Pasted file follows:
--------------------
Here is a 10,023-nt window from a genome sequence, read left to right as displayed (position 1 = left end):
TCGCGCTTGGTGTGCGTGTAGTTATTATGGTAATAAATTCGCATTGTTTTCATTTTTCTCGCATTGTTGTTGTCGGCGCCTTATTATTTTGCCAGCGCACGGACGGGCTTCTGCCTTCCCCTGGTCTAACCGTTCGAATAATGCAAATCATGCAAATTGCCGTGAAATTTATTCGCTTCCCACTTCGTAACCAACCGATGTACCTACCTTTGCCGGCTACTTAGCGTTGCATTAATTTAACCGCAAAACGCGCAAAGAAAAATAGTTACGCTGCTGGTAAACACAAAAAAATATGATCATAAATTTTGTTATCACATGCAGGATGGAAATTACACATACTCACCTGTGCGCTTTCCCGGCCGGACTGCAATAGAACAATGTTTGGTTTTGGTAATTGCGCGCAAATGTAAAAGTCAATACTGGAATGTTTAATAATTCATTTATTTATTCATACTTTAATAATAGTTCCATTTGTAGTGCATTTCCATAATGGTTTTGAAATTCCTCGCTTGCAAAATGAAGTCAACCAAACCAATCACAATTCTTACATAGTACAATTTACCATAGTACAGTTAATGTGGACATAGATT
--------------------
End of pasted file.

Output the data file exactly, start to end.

Here is a 10,023-nt window from a genome sequence, read left to right as displayed (position 1 = left end):
TCGCGCTTGGTGTGCGTGTAGTTATTATGGTAATAAATTCGCATTGTTTTCATTTTTCTCGCATTGTTGTTGTCGGCGCCTTATTATTTTGCCAGCGCACGGACGGGCTTCTGCCTTCCCCTGGTCTAACCGTTCGAATAATGCAAATCATGCAAATTGCCGTGAAATTTATTCGCTTCCCACTTCGTAACCAACCGATGTACCTACCTTTGCCGGCTACTTAGCGTTGCATTAATTTAACCGCAAAACGCGCAAAGAAAAATAGTTACGCTGCTGGTAAACACAAAAAAATATGATCATAAATTTTGTTATCACATGCAGGATGGAAATTACACATACTCACCTGTGCGCTTTCCCGGCCGGACTGCAATAGAACAATGTTTGGTTTTGGTAATTGCGCGCAAATGTAAAAGTCAATACTGGAATGTTTAATAATTCATTTATTTATTCATACTTTAATAATAGTTCCATTTGTAGTGCATTTCCATAATGGTTTTGAAATTCCTCGCTTGCAAAATGAAGTCAACCAAACCAATCACAATTCTTACATAGTACAATTTACCATAGTACAGTTAATGTGGACATAGATT